The European Data Protection Board (the “EDPB”) recently published an overview on GDPR’s implementation since its enforcement last May, and the roles of national supervisory authorities in this regard. We have summarised and examined some of the items we consider key to the success of GDPR, in this blogpost.
Often the best way to tackle complicated matters is to make it fun. Because, the show must go on. Therefore, here are 8 essential tips to become and stay compliant with the GDPR if you don’t want to be the next one biting the dust.
Before conducting an international data transfer, organisations need to check the GDPR very carefully. International data transfers should not only be compliant with Chapter 5 but also with all other requirements of the GDPR (following from Article 44 GDPR). Also, in order to transfer personal data outside the EU, organisations need to follow the layered approach of the European Data Protection Board.
International data transfers are unavoidable for most of the businesses and organisations in today’s digital world. The GDPR takes a balanced approach between the necessity of cross-border data flows for the purposes of international trade and the level of protection provided to natural persons. Although the Regulation allows the free flow of personal data between Member States, it restricts data transfers to countries
With the rapidly growing impact of technology on our personal lives, implementing proper data protection policies gained relevance. Many businesses have already started to initiating a data protection framework within their organisation to improve what we might very well call a ‘data protection culture’. In order to do so, one of the best practices is to appoint a GDPR data protection officer (DPO).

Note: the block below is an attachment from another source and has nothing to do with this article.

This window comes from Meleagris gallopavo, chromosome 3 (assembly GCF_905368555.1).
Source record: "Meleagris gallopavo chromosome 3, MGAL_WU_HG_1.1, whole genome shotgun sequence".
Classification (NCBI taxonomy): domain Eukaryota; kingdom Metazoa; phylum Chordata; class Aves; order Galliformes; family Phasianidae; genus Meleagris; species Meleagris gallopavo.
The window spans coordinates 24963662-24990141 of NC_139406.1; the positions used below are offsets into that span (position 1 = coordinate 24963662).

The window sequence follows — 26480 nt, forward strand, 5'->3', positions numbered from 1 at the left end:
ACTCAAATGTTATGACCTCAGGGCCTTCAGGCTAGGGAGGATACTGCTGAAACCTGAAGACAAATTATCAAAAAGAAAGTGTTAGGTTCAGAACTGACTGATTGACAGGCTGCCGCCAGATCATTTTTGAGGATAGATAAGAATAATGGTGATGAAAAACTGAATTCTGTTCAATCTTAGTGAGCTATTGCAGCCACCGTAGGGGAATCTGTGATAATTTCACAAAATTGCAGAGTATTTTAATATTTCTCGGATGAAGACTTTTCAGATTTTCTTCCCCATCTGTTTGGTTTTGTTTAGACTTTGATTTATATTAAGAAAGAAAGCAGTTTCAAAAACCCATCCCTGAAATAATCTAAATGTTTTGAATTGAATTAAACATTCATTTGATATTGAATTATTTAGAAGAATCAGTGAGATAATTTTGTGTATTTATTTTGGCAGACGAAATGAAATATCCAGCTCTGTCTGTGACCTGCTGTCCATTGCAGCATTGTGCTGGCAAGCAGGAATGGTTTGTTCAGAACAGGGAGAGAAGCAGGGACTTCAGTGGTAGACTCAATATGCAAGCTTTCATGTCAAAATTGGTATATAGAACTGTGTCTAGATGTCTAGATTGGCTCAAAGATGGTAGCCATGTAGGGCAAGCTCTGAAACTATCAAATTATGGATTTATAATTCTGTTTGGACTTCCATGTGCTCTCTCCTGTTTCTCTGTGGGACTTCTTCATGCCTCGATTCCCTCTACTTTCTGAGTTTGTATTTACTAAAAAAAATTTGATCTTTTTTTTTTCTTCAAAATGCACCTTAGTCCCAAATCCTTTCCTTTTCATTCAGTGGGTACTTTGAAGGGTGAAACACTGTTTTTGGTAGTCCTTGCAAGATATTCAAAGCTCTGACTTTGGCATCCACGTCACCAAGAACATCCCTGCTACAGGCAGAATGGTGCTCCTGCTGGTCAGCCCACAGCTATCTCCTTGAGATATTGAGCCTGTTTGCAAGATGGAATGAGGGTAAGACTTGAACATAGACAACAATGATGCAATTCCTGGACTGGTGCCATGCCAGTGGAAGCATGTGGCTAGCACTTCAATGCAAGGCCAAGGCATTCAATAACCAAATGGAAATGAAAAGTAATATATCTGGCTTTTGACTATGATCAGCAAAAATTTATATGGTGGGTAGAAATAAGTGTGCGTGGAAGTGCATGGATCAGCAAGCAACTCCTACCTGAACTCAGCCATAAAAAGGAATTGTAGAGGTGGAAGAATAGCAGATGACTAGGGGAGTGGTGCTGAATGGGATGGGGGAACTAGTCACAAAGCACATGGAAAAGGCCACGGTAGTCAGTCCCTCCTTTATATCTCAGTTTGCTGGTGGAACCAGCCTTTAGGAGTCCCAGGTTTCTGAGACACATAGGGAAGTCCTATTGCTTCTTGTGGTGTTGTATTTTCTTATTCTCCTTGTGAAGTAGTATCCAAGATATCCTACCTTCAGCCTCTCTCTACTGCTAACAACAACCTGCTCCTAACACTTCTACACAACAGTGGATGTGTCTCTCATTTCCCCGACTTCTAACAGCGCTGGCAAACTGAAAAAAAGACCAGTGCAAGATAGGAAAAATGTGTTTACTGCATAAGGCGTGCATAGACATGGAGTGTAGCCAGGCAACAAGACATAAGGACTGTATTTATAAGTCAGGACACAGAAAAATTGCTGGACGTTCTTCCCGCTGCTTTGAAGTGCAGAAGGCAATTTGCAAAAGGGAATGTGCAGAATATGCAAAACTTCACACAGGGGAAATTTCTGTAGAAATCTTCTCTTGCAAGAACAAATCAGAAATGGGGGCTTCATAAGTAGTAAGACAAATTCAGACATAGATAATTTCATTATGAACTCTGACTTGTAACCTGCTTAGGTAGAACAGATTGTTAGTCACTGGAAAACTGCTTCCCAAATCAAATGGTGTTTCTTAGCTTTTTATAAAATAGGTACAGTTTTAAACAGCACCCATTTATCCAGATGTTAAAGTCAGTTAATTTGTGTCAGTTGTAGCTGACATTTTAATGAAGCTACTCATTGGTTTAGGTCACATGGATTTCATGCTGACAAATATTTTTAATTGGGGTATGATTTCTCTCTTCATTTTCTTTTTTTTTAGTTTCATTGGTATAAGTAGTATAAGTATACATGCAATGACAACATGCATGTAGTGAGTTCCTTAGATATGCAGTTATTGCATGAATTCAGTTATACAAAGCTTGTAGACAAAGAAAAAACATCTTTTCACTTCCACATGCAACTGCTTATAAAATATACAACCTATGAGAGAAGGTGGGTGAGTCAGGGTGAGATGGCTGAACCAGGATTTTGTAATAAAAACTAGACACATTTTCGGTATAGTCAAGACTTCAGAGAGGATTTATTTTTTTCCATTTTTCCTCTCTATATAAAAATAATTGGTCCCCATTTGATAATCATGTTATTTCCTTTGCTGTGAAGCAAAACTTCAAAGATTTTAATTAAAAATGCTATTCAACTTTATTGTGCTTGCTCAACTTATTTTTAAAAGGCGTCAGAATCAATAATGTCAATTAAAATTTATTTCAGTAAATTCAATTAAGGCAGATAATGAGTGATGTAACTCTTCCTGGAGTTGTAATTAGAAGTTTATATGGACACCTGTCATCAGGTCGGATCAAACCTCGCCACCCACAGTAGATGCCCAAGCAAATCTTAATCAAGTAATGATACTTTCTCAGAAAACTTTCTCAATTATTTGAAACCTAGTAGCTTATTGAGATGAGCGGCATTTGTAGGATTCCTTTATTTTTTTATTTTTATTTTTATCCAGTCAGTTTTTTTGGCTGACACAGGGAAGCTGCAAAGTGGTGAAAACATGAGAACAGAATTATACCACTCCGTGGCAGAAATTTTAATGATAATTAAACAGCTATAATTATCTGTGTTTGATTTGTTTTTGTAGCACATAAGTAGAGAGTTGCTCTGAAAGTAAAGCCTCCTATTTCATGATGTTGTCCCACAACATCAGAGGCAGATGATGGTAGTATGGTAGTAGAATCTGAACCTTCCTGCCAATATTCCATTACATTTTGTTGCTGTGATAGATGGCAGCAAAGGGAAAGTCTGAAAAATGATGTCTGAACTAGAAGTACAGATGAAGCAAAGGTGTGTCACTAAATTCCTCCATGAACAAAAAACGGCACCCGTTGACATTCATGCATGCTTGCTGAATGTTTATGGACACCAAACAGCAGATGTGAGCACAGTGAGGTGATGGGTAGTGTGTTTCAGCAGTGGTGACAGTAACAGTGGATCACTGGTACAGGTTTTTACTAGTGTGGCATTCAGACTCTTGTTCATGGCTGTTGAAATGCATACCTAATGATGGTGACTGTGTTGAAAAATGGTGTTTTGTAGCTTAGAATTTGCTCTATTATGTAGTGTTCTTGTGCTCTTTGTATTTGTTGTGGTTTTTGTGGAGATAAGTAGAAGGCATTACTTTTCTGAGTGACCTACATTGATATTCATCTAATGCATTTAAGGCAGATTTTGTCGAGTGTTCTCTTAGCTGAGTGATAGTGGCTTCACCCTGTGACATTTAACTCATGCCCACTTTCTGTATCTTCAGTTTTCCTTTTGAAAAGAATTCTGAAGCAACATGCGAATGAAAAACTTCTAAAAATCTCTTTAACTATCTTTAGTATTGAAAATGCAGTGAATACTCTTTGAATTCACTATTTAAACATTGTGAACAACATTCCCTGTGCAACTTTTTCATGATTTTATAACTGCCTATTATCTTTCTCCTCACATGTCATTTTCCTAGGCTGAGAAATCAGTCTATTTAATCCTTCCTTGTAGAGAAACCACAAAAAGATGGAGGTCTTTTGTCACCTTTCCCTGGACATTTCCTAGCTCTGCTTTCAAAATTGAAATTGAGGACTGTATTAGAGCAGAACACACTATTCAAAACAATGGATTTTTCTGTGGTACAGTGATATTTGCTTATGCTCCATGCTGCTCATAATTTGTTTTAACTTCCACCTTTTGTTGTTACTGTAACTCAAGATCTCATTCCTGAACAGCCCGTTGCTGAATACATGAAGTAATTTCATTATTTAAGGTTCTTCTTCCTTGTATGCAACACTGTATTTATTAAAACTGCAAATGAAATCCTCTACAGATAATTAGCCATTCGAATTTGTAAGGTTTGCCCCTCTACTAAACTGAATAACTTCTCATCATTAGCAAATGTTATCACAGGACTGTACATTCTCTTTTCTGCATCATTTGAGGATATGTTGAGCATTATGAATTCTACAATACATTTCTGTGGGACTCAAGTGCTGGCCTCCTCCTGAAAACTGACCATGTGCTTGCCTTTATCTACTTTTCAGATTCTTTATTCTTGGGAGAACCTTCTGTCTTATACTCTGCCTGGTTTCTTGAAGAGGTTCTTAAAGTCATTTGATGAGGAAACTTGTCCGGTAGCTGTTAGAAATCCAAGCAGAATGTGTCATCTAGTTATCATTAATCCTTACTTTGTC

The General Data Protection Regulation (GDPR) aims to harmonise the data protection laws of the Member States. In fact, since coming into full Regulation, it has a binding effect on the entire European Union and it prevails over national data protection laws.
With the GDPR fully enforceable, more and more questions arise regarding the scope of article 30 GDPR. As you might already know, article 30 GDPR imposes the obligation to maintain records of processing activities by both controllers and processors. In this blog post, we will address if and how small and medium-sized enterprises (SMEs) can comply with article 30 GDPR.
On May 25th the General Data Protection Regulation (GDPR) is fully enforceable. The new legislative package replaces the current Directive 95/46 (‘The Data Protection Directive’) and sets new European rules regarding data protection. Amongst others things, the package sets stringent rules regarding accountability for data controllers and data processors. As May 25th is rapidly approaching, now is the time to get your organisation